2015 OX78 is a very small asteroid whose orbit crosses the orbit of Earth. NASA JPL has classified 2015 OX78 as a "Near Earth Asteroid" due to its orbit's proximity to Earth, but it is not considered potentially hazardous because computer simulations have not indicated any imminent likelihood of future collision.
2015 OX78 orbits the sun every 722 days (1.98 years), coming as close as 0.95 AU and reaching as far as 2.20 AU from the sun. Based on its brightness and the way it reflects light, 2015 OX78 is probably between 0.266 to 0.594 kilometers in diameter, making it small in absolute terms, but larger than 90% of asteroids, very roughly comparable in size to the U.S. Capitol building.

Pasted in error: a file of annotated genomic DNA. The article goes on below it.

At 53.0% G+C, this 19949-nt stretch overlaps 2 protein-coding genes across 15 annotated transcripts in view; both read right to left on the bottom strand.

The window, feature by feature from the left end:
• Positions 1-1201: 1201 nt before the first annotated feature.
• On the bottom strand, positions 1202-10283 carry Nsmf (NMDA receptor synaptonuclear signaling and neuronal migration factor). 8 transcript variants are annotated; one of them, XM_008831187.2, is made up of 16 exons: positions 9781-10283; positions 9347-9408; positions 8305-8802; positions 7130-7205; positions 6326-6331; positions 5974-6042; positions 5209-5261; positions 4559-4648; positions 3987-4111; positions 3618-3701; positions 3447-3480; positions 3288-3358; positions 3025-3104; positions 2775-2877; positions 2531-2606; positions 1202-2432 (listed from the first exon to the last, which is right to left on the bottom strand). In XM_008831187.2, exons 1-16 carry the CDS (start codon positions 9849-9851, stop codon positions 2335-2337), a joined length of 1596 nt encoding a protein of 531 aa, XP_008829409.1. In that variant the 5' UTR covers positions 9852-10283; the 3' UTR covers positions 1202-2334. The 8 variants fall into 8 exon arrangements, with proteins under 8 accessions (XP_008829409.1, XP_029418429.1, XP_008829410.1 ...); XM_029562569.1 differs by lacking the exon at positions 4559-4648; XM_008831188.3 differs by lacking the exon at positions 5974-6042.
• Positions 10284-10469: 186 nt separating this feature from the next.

2015 OX78's orbit is 0.13 AU from Earth's orbit at its closest point. This means that there is an wide berth between this asteroid and Earth at all times.
2015 OX78 has 6 close approaches predicted in the coming decades:
|Date||Distance from Earth (km)||Velocity (km/s)|
|Jan. 16, 2020||19,909,011||22.841|
|Jan. 13, 2022||29,438,991||21.542|
|Jan. 20, 2101||27,404,033||24.423|
|Jan. 17, 2103||20,282,587||22.669|
|Jan. 20, 2184||25,885,849||24.180|
|Jan. 16, 2186||20,974,529||22.491|
2015 OX78's orbit is determined by observations dating back to June 28, 2015. It was last officially observed on Feb. 17, 2020. The IAU Minor Planet Center records 297 observations used to determine its orbit.
The position of 2015 OX78 is indicated by a ◯ pink circle. Note that the object may not be in your current field of view. Use the controls below to adjust position, location, and time.